Wildfire Spread of Brainstorming

The Wildfire Spread of Brainstorming

Since its birth in 1941, brainstorming has spread throughout the world. The technique is known to most educated managers; but, sadly, it is often applied ineffectually because of poor training and lack of access to quality training material. Nevertheless, it is used by nearly all of the world’s largest companies and across a wide range of departments. Charities, government organizations and commercial companies all shout its praises.

Using the simple rules developed over 60 years ago, people are discovering new solutions to their problems and creating new opportunities to advance their companies and their own careers. It is one of the most exciting things ever to be the inventor of a world-changing product and to become the creator of the world you want to live in. Brainstorming promises you this and more.

Every single day there is a brainstorming session being conducted somewhere in the world. New ideas are flooding out of these sessions and society is changing because of it. Join in with the progress and make your ideas heard.

Rules of Brainstorming

Rule 1: Postpone and withhold your judgment of ideas.

Do not pass judgment on ideas until the completion of the brainstorming session. Do not suggest that an idea won’t work or that it has negative side effects. All ideas are potentially good, so don’t judge them until afterwards. At this stage, avoid discussing the ideas at all, as this will inevitably involve either criticizing or complimenting them.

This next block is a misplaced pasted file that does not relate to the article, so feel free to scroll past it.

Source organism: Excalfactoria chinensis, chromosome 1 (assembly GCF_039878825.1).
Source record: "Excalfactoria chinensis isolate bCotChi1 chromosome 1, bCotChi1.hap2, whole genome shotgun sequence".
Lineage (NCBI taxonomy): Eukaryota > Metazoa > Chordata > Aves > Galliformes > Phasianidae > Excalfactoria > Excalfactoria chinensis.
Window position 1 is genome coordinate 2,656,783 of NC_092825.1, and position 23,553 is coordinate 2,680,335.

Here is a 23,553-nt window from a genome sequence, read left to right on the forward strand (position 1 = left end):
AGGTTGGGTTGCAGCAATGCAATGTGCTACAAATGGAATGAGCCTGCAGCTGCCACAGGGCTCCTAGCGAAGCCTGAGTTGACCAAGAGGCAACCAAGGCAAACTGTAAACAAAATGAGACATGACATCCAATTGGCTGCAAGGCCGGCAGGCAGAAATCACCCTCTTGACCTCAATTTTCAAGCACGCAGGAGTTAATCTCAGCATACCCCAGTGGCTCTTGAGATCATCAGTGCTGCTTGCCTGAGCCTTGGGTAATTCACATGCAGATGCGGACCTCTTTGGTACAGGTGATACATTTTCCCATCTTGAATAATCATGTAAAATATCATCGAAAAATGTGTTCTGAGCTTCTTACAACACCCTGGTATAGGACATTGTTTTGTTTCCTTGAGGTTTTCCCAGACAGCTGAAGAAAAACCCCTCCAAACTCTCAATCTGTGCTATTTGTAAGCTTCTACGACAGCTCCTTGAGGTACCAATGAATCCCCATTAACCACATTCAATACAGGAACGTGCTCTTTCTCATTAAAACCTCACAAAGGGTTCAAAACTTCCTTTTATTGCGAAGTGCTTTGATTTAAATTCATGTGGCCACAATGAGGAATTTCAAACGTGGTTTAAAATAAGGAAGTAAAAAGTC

Rule 2: Encourage wild and exaggerated ideas.

It is much easier to tame a wild idea than it is to think of an immediately valid one in the first place. During brainstorming, then, the “wilder” the idea, the better. Shout out bizarre and unworkable ideas to see what they spark off. No idea is too ridiculous. State any outlandish ideas. Exaggerate ideas to the extreme.

Use creative thinking techniques and tools to start your thinking from a fresh direction.

Rule 3: Quantity counts at this stage, not quality.

Go for quantity of ideas at this point; narrow down the list later. All activities should be geared toward extracting as many ideas as possible in a given period.

The more creative ideas a person or a group has to choose from, the better. If the number of ideas at the end of the session is very large, there is a greater chance of finding a really good idea.

Keep each idea short, do not describe it in detail—just capture its essence. Brief clarifications can be requested. Think fast, reflect later.

Rule 4: Build on the ideas put forward by others.

Build and expand on the ideas of others. Try and add extra thoughts to each idea. Use other people’s ideas as inspiration for your own. Creative people are also good listeners. Combine several of the suggested ideas to explore new possibilities.

It’s just as valuable to be able to adapt and improve other people’s ideas as it is to generate the initial idea that sets off new trains of thought.

Rule 5: Every person and every idea has equal worth.

Every person has a valid viewpoint and a unique perspective on the situation and solution. In a brainstorming session you can always put forward ideas purely to spark off other people and not just as a final solution. Encourage everyone to participate, even if they feel they need to write their ideas on a piece of paper and pass them around. Encourage participation from everyone.

You will know that you have created a healthy brainstorming environment if everyone feels confident to contribute.

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